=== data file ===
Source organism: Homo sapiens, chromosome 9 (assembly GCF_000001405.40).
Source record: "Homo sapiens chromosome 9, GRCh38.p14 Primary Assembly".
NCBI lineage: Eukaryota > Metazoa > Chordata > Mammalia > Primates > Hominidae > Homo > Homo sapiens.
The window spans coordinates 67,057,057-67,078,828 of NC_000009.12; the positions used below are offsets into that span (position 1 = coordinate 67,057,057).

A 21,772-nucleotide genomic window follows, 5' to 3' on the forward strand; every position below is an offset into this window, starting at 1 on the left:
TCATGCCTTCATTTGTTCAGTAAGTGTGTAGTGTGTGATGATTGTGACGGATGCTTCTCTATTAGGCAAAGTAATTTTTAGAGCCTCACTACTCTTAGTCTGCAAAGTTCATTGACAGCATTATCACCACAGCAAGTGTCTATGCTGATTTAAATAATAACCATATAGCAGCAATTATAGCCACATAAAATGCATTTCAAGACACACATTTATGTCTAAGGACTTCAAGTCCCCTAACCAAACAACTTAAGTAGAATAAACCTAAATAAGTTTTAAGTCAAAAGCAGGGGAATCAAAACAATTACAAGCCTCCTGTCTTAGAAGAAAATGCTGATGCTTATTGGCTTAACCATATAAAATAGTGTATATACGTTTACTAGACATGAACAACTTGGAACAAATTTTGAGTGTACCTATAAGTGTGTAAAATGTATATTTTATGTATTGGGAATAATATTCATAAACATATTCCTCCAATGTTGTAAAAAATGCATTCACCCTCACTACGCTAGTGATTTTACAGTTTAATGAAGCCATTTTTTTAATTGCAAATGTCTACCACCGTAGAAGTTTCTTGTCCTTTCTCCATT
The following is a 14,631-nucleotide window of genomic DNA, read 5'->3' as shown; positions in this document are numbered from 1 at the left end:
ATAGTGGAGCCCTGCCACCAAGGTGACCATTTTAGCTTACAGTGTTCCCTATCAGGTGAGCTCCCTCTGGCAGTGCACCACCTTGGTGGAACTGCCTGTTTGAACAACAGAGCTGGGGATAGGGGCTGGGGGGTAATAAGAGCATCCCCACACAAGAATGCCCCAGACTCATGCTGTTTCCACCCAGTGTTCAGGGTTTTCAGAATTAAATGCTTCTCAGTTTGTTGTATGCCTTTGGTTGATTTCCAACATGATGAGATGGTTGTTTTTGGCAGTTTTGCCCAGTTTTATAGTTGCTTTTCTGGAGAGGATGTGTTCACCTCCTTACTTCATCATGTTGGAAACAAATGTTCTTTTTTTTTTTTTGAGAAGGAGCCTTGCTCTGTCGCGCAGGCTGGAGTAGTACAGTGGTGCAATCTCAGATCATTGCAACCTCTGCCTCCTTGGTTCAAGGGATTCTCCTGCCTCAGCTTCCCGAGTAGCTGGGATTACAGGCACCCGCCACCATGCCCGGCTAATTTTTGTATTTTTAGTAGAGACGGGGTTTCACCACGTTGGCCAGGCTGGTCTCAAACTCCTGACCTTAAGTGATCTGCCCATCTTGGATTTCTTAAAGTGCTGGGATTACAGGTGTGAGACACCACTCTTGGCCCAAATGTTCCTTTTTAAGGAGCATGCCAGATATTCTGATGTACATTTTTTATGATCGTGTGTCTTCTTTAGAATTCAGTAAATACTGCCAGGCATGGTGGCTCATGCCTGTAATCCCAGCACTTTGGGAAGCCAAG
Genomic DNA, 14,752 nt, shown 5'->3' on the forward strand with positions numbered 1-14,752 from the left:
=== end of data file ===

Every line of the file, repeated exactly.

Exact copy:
Source organism: Homo sapiens, chromosome 9 (assembly GCF_000001405.40).
Source record: "Homo sapiens chromosome 9, GRCh38.p14 Primary Assembly".
NCBI lineage: Eukaryota > Metazoa > Chordata > Mammalia > Primates > Hominidae > Homo > Homo sapiens.
The window spans coordinates 67,057,057-67,078,828 of NC_000009.12; the positions used below are offsets into that span (position 1 = coordinate 67,057,057).

A 21,772-nucleotide genomic window follows, 5' to 3' on the forward strand; every position below is an offset into this window, starting at 1 on the left:
TCATGCCTTCATTTGTTCAGTAAGTGTGTAGTGTGTGATGATTGTGACGGATGCTTCTCTATTAGGCAAAGTAATTTTTAGAGCCTCACTACTCTTAGTCTGCAAAGTTCATTGACAGCATTATCACCACAGCAAGTGTCTATGCTGATTTAAATAATAACCATATAGCAGCAATTATAGCCACATAAAATGCATTTCAAGACACACATTTATGTCTAAGGACTTCAAGTCCCCTAACCAAACAACTTAAGTAGAATAAACCTAAATAAGTTTTAAGTCAAAAGCAGGGGAATCAAAACAATTACAAGCCTCCTGTCTTAGAAGAAAATGCTGATGCTTATTGGCTTAACCATATAAAATAGTGTATATACGTTTACTAGACATGAACAACTTGGAACAAATTTTGAGTGTACCTATAAGTGTGTAAAATGTATATTTTATGTATTGGGAATAATATTCATAAACATATTCCTCCAATGTTGTAAAAAATGCATTCACCCTCACTACGCTAGTGATTTTACAGTTTAATGAAGCCATTTTTTTAATTGCAAATGTCTACCACCGTAGAAGTTTCTTGTCCTTTCTCCATT
The following is a 14,631-nucleotide window of genomic DNA, read 5'->3' as shown; positions in this document are numbered from 1 at the left end:
ATAGTGGAGCCCTGCCACCAAGGTGACCATTTTAGCTTACAGTGTTCCCTATCAGGTGAGCTCCCTCTGGCAGTGCACCACCTTGGTGGAACTGCCTGTTTGAACAACAGAGCTGGGGATAGGGGCTGGGGGGTAATAAGAGCATCCCCACACAAGAATGCCCCAGACTCATGCTGTTTCCACCCAGTGTTCAGGGTTTTCAGAATTAAATGCTTCTCAGTTTGTTGTATGCCTTTGGTTGATTTCCAACATGATGAGATGGTTGTTTTTGGCAGTTTTGCCCAGTTTTATAGTTGCTTTTCTGGAGAGGATGTGTTCACCTCCTTACTTCATCATGTTGGAAACAAATGTTCTTTTTTTTTTTTTGAGAAGGAGCCTTGCTCTGTCGCGCAGGCTGGAGTAGTACAGTGGTGCAATCTCAGATCATTGCAACCTCTGCCTCCTTGGTTCAAGGGATTCTCCTGCCTCAGCTTCCCGAGTAGCTGGGATTACAGGCACCCGCCACCATGCCCGGCTAATTTTTGTATTTTTAGTAGAGACGGGGTTTCACCACGTTGGCCAGGCTGGTCTCAAACTCCTGACCTTAAGTGATCTGCCCATCTTGGATTTCTTAAAGTGCTGGGATTACAGGTGTGAGACACCACTCTTGGCCCAAATGTTCCTTTTTAAGGAGCATGCCAGATATTCTGATGTACATTTTTTATGATCGTGTGTCTTCTTTAGAATTCAGTAAATACTGCCAGGCATGGTGGCTCATGCCTGTAATCCCAGCACTTTGGGAAGCCAAG
Genomic DNA, 14,752 nt, shown 5'->3' on the forward strand with positions numbered 1-14,752 from the left: